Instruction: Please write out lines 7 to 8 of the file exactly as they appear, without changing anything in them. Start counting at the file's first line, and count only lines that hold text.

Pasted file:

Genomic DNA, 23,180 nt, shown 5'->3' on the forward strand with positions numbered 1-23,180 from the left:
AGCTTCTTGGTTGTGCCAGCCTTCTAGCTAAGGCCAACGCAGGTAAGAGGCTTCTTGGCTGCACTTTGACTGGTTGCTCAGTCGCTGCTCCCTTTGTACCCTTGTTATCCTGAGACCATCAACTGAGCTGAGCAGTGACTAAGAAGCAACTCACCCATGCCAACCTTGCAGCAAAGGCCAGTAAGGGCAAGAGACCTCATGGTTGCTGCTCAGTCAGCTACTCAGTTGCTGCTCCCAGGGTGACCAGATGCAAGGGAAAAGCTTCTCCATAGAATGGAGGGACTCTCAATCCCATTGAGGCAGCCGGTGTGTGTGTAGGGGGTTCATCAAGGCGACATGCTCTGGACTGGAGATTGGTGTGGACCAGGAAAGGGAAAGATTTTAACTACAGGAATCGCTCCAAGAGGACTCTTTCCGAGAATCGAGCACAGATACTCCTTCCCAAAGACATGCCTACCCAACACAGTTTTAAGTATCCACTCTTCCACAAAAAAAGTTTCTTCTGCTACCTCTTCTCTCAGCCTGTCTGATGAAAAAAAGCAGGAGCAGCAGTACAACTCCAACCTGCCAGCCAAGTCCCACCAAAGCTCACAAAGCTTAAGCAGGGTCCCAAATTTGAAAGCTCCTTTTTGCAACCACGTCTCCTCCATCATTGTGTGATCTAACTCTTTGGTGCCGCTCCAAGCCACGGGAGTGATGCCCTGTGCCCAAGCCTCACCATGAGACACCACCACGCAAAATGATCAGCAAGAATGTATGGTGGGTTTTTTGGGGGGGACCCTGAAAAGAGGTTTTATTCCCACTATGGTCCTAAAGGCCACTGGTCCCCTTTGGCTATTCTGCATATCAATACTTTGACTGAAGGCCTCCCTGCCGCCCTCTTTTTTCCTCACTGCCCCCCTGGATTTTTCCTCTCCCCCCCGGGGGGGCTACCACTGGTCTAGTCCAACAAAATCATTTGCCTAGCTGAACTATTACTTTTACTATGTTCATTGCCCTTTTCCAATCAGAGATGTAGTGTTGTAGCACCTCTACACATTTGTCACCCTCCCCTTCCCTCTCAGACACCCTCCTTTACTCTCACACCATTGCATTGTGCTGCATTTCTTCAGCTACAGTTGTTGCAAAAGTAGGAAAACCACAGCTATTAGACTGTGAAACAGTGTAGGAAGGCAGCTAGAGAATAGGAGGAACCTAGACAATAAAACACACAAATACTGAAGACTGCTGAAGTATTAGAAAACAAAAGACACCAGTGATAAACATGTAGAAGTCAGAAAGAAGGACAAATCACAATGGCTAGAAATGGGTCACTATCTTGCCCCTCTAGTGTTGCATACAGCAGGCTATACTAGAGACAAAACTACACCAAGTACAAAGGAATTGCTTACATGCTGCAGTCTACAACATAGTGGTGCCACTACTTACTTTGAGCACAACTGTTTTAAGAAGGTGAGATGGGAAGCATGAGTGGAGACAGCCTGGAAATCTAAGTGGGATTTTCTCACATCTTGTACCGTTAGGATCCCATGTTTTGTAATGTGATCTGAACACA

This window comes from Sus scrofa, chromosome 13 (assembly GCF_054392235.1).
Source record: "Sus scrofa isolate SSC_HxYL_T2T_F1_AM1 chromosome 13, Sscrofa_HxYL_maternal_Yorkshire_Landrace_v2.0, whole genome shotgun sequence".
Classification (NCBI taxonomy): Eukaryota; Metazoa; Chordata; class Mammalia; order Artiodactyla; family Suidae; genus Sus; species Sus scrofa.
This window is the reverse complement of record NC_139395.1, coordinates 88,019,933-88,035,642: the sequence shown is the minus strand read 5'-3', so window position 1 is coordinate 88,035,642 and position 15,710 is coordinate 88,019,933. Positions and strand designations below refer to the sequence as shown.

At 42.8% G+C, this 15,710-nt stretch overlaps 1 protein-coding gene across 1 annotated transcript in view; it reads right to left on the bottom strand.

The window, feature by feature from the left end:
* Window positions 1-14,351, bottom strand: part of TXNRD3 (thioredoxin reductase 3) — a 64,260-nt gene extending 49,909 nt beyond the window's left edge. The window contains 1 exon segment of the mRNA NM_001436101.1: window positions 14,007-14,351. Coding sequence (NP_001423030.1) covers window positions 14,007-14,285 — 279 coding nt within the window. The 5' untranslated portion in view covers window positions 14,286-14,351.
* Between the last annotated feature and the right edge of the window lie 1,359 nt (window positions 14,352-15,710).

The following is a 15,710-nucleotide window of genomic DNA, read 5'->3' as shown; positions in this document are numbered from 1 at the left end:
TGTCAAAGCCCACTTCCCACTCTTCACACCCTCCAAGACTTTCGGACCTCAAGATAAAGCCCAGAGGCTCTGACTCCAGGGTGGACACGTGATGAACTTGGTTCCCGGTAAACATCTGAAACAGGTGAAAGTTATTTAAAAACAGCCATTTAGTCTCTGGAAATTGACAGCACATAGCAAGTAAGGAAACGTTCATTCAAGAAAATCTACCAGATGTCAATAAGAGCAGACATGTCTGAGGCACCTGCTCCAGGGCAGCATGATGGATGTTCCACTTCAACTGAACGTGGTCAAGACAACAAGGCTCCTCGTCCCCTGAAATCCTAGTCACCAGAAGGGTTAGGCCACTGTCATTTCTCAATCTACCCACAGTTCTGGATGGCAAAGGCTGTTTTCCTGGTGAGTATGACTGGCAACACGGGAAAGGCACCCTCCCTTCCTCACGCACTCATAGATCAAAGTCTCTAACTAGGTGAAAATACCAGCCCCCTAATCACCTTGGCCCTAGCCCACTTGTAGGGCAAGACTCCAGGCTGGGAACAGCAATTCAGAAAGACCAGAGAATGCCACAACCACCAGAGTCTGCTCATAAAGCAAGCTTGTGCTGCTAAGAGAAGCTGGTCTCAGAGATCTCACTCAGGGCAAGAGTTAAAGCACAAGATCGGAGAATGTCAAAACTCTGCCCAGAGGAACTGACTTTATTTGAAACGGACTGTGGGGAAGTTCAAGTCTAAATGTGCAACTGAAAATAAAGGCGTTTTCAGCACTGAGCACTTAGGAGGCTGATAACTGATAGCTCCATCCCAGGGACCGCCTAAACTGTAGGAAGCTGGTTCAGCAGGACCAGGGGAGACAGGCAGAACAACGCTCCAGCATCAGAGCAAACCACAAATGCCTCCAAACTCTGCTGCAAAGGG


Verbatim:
At 42.8% G+C, this 15,710-nt stretch overlaps 1 protein-coding gene across 1 annotated transcript in view; it reads right to left on the bottom strand.

The window, feature by feature from the left end: